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Monday, July 6, 2020  Spokane, Washington  Est. May 19, 1883
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Lerria and Tony Schuh: A traumatic brain injury was not as strong as their love

Lerria and Tony Schuh were married July 8, 1994, in Spokane at the Sacred Heart chapel. (Colin Mulvany / The Spokesman-Review)
Lerria and Tony Schuh were married July 8, 1994, in Spokane at the Sacred Heart chapel. (Colin Mulvany / The Spokesman-Review)

Sometimes a new hairstyle can make a big difference. It did for Tony Schuh.

He met his future wife, Lerria, at Carroll College in Helena, Montana.

She noticed his hair, but not in a good way.

“It was weird – like a bowl cut,” she said. “Then he got a new haircut and I thought, ‘Oh my gosh, cute guy!’”

In his hair’s defense, Tony explained, “It was like Judd Nelson’s in ‘The Breakfast Club.’”

They both took Father Dan Hillen’s stained glass class and that proved pivotal to their first date.

“I invited her to have a glass of wine with me in the stained glass lab,” Tony said. “We made Christmas ornaments.”

It was December 7, 1989. After the wine and ornaments, they ended up at Kmart sipping Icees because Tony had to pick up decorations for a Christmas party he was hosting.

“I was intrigued,” Lerria said. “He was so different from anybody else I’d met. My mother calls what he does ‘Tony’s Roses’ because he always stops to smell the roses whether it’s a scenic overlook or a detour on the road less traveled.”

For his part, Tony found Lerria beautiful, but more importantly, “She was willing to explore Helena with me. She was adventurous and followed me.”

Indeed she did. When Tony graduated with a degree in psychology in 1991, he moved to Spokane to work. Lerria followed a short time later to finish her studies at Gonzaga. She graduated in 1993 with a degree in business administration with a marketing emphasis.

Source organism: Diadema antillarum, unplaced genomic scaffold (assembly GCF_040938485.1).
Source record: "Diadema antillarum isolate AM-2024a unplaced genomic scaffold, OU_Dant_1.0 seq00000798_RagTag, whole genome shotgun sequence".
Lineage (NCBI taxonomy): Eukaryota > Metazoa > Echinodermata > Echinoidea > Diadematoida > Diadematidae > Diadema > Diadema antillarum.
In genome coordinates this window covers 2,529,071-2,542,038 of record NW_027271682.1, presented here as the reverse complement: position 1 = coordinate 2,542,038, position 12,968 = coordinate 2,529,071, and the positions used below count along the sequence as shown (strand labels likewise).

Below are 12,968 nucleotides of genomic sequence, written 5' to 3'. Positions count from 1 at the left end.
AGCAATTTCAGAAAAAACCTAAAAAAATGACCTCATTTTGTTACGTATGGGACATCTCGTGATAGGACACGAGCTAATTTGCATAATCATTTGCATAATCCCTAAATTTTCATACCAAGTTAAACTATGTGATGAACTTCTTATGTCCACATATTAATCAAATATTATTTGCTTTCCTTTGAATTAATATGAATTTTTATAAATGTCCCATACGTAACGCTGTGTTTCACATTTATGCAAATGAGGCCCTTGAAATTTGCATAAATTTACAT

“Our goals were similar. Work hard, be ambitious, but not overly intense,” said Tony.

Lerria smiled. “It was just so easy to be together.”

In October 1993, he invited her to go to Priest Lake. She thought it odd to camp in October, but true to the adventurous spirit he loved, she went along. Tony built a campfire and then disappeared into the tent.

She heard him rustling around but couldn’t imagine what he was up to. Turns out Tony planned to propose, but had misplaced the ring.

He shrugged. “The ring was small and it was dark.’

A last the ring was found and Lerria accepted his proposal.

On July 8, 1994, they were married by Father Hillen in the chapel at Providence Sacred Heart Doctor’s Building.

Busy years ensued. Lerria began working at what was then Cavanaugh’s Hospitality and is now WestCoast Entertainment. Currently she’s vice president of marketing and sales for the company.

Tony helped establish the BEST program at Providence Sacred Heart, a hospital-based day treatment program for kids 5 to 12.

And then their own children arrived. Daughter, Kegley, in 1996, son, Logan, in 1999 and daughter, Cia, in 2001. Father Hillen baptized each of them.

In addition, a child from the Big Brothers Big Sisters program ended up moving in with them for a time, and for four years they hosted exchange students from Mexico.

“I call them my extra children,” Lerria said. “When I turn 50 all I want is for all 8 of my kids to be here.”

In 2013, they faced a new challenge. A portion of porch railing gave way at their northwest Spokane home, and Lerria fell, striking her head.

What at first seemed like a simple concussion turned out to be a traumatic brain injury with far-reaching ramifications.

Her short-term memory was shot, she frequently lost her voice, bright lights and loud noise were intolerable. Suddenly, Tony was in charge of the household schedule.

“I was used to her ability to direct and organize,” he said.

Lerria said, “He had to take care of everything. He was my total rock – especially that first year. When you go through something like this you find out how strong your relationship is.”

Thankfully, theirs was like granite.

Though she’s improved greatly, she still struggles with some lingering issues from the injury.

“But her 80 and 90 percent is like everyone else’s 110 percent,” Tony said.

With their oldest attending WSU and their younger two in high school, the empty nest years are fast approaching, and they’re looking forward to this new stage of life.

When asked if they had any marital advice, Tony smiled.

“It’s simple really. Just grow love in your house.”

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